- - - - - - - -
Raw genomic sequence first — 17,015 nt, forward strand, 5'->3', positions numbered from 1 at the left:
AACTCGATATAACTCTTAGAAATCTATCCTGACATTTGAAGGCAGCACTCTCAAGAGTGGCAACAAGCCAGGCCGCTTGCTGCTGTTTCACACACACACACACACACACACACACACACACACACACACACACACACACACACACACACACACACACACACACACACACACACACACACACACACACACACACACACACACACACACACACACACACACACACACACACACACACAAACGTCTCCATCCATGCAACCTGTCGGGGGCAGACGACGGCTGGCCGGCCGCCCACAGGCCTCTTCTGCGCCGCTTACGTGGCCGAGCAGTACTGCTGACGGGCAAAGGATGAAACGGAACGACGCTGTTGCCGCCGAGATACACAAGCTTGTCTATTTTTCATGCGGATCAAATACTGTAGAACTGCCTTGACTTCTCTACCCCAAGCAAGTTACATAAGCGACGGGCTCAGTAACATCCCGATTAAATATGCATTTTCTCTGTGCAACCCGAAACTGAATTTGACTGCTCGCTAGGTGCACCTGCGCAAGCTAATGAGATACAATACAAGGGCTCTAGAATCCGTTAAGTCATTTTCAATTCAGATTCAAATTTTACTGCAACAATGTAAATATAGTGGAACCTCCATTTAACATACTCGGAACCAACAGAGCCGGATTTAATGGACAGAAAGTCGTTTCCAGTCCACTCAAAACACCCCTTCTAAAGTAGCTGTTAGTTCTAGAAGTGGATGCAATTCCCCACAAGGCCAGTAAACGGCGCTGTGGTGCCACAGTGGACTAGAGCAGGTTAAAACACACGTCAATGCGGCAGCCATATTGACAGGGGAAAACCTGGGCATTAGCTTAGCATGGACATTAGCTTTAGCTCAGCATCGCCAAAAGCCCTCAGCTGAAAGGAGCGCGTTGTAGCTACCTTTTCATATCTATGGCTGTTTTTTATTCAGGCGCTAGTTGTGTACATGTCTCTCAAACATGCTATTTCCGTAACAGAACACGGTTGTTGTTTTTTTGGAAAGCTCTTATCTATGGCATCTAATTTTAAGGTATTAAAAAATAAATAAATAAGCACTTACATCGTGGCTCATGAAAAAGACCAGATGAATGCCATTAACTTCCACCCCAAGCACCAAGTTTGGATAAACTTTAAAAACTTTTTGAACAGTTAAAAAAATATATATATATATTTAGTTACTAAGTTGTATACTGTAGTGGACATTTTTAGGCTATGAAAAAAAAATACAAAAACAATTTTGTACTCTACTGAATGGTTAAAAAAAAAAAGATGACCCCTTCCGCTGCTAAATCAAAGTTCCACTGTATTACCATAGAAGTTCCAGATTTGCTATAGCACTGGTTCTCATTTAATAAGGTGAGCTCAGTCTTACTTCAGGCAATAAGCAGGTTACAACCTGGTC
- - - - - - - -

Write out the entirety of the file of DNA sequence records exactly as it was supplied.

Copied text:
Raw genomic sequence first — 17,015 nt, forward strand, 5'->3', positions numbered from 1 at the left:
AACTCGATATAACTCTTAGAAATCTATCCTGACATTTGAAGGCAGCACTCTCAAGAGTGGCAACAAGCCAGGCCGCTTGCTGCTGTTTCACACACACACACACACACACACACACACACACACACACACACACACACACACACACACACACACACACACACACACACACACACACACACACACACACACACACACACACACACACACACACACACACACACACACACACACACACAAACGTCTCCATCCATGCAACCTGTCGGGGGCAGACGACGGCTGGCCGGCCGCCCACAGGCCTCTTCTGCGCCGCTTACGTGGCCGAGCAGTACTGCTGACGGGCAAAGGATGAAACGGAACGACGCTGTTGCCGCCGAGATACACAAGCTTGTCTATTTTTCATGCGGATCAAATACTGTAGAACTGCCTTGACTTCTCTACCCCAAGCAAGTTACATAAGCGACGGGCTCAGTAACATCCCGATTAAATATGCATTTTCTCTGTGCAACCCGAAACTGAATTTGACTGCTCGCTAGGTGCACCTGCGCAAGCTAATGAGATACAATACAAGGGCTCTAGAATCCGTTAAGTCATTTTCAATTCAGATTCAAATTTTACTGCAACAATGTAAATATAGTGGAACCTCCATTTAACATACTCGGAACCAACAGAGCCGGATTTAATGGACAGAAAGTCGTTTCCAGTCCACTCAAAACACCCCTTCTAAAGTAGCTGTTAGTTCTAGAAGTGGATGCAATTCCCCACAAGGCCAGTAAACGGCGCTGTGGTGCCACAGTGGACTAGAGCAGGTTAAAACACACGTCAATGCGGCAGCCATATTGACAGGGGAAAACCTGGGCATTAGCTTAGCATGGACATTAGCTTTAGCTCAGCATCGCCAAAAGCCCTCAGCTGAAAGGAGCGCGTTGTAGCTACCTTTTCATATCTATGGCTGTTTTTTATTCAGGCGCTAGTTGTGTACATGTCTCTCAAACATGCTATTTCCGTAACAGAACACGGTTGTTGTTTTTTTGGAAAGCTCTTATCTATGGCATCTAATTTTAAGGTATTAAAAAATAAATAAATAAGCACTTACATCGTGGCTCATGAAAAAGACCAGATGAATGCCATTAACTTCCACCCCAAGCACCAAGTTTGGATAAACTTTAAAAACTTTTTGAACAGTTAAAAAAATATATATATATATTTAGTTACTAAGTTGTATACTGTAGTGGACATTTTTAGGCTATGAAAAAAAAATACAAAAACAATTTTGTACTCTACTGAATGGTTAAAAAAAAAAAGATGACCCCTTCCGCTGCTAAATCAAAGTTCCACTGTATTACCATAGAAGTTCCAGATTTGCTATAGCACTGGTTCTCATTTAATAAGGTGAGCTCAGTCTTACTTCAGGCAATAAGCAGGTTACAACCTGGTC